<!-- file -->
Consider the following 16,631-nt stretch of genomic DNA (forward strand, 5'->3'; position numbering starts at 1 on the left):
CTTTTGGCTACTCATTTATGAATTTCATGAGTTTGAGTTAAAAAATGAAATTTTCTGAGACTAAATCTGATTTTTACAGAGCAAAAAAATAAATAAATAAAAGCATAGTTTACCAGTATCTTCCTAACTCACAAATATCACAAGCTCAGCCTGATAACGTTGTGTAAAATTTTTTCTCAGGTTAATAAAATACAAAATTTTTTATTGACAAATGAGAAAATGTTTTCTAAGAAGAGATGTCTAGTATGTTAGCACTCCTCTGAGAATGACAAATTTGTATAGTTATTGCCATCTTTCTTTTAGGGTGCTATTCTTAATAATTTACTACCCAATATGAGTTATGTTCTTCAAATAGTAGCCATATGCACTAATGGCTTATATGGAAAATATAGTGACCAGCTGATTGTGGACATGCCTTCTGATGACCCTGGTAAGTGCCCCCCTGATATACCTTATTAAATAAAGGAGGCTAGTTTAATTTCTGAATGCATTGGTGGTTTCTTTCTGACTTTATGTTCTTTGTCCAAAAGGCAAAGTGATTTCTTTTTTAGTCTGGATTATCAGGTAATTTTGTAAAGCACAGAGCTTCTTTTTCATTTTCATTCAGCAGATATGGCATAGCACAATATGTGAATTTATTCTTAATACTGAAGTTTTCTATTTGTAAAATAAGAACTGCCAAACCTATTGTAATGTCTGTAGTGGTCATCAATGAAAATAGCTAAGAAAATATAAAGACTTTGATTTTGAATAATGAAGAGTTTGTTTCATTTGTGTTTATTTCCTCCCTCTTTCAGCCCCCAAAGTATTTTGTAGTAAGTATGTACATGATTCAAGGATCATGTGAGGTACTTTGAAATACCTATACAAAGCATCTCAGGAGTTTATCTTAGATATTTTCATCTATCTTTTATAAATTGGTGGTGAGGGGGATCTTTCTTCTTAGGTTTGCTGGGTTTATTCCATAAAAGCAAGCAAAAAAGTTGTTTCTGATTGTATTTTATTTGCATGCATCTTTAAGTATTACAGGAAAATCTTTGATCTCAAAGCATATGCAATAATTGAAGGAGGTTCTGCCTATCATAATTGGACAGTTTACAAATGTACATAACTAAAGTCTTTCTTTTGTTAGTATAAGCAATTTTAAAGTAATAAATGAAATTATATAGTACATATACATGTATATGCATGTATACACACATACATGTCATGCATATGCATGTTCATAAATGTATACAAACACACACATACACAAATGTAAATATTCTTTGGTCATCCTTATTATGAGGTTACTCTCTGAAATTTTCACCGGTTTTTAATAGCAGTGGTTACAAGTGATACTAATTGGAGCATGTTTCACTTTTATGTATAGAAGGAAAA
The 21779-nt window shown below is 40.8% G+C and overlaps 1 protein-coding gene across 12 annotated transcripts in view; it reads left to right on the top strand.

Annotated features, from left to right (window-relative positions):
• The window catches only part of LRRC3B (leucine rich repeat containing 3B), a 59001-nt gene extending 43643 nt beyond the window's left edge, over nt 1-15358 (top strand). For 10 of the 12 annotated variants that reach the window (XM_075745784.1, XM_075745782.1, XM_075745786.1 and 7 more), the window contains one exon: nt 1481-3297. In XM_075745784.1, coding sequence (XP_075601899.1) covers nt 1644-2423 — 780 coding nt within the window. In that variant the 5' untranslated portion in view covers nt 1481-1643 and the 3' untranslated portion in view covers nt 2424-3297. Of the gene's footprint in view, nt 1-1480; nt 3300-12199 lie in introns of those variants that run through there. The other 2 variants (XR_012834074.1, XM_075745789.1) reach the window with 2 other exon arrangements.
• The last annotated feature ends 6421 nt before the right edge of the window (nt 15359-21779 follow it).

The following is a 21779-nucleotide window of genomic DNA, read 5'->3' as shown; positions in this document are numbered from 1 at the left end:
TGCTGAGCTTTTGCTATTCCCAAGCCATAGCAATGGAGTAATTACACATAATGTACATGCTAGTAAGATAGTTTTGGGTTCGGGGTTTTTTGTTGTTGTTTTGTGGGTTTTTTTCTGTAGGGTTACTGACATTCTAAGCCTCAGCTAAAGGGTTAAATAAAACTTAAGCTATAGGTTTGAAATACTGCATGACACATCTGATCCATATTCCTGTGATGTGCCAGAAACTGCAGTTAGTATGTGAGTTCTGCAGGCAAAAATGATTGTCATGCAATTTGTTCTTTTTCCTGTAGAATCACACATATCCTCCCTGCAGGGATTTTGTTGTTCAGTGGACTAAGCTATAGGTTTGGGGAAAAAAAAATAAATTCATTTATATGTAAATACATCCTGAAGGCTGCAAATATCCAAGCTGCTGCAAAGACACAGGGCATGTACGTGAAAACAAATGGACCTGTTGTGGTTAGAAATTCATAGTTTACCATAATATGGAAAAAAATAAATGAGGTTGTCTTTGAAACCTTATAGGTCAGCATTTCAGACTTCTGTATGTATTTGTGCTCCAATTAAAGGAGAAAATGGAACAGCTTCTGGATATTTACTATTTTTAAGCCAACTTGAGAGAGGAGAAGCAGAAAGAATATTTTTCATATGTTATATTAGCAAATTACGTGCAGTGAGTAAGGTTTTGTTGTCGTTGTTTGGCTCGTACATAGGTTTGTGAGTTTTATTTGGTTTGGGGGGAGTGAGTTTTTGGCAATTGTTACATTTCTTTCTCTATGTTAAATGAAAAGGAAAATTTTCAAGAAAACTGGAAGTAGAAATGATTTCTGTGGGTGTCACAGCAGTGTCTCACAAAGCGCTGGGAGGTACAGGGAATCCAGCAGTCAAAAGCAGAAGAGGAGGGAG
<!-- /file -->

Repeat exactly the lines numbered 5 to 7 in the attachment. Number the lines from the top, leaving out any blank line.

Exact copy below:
• The window catches only part of LRRC3B (leucine rich repeat containing 3B), a 59001-nt gene extending 43643 nt beyond the window's left edge, over nt 1-15358 (top strand). For 10 of the 12 annotated variants that reach the window (XM_075745784.1, XM_075745782.1, XM_075745786.1 and 7 more), the window contains one exon: nt 1481-3297. In XM_075745784.1, coding sequence (XP_075601899.1) covers nt 1644-2423 — 780 coding nt within the window. In that variant the 5' untranslated portion in view covers nt 1481-1643 and the 3' untranslated portion in view covers nt 2424-3297. Of the gene's footprint in view, nt 1-1480; nt 3300-12199 lie in introns of those variants that run through there. The other 2 variants (XR_012834074.1, XM_075745789.1) reach the window with 2 other exon arrangements.
• The last annotated feature ends 6421 nt before the right edge of the window (nt 15359-21779 follow it).

The following is a 21779-nucleotide window of genomic DNA, read 5'->3' as shown; positions in this document are numbered from 1 at the left end: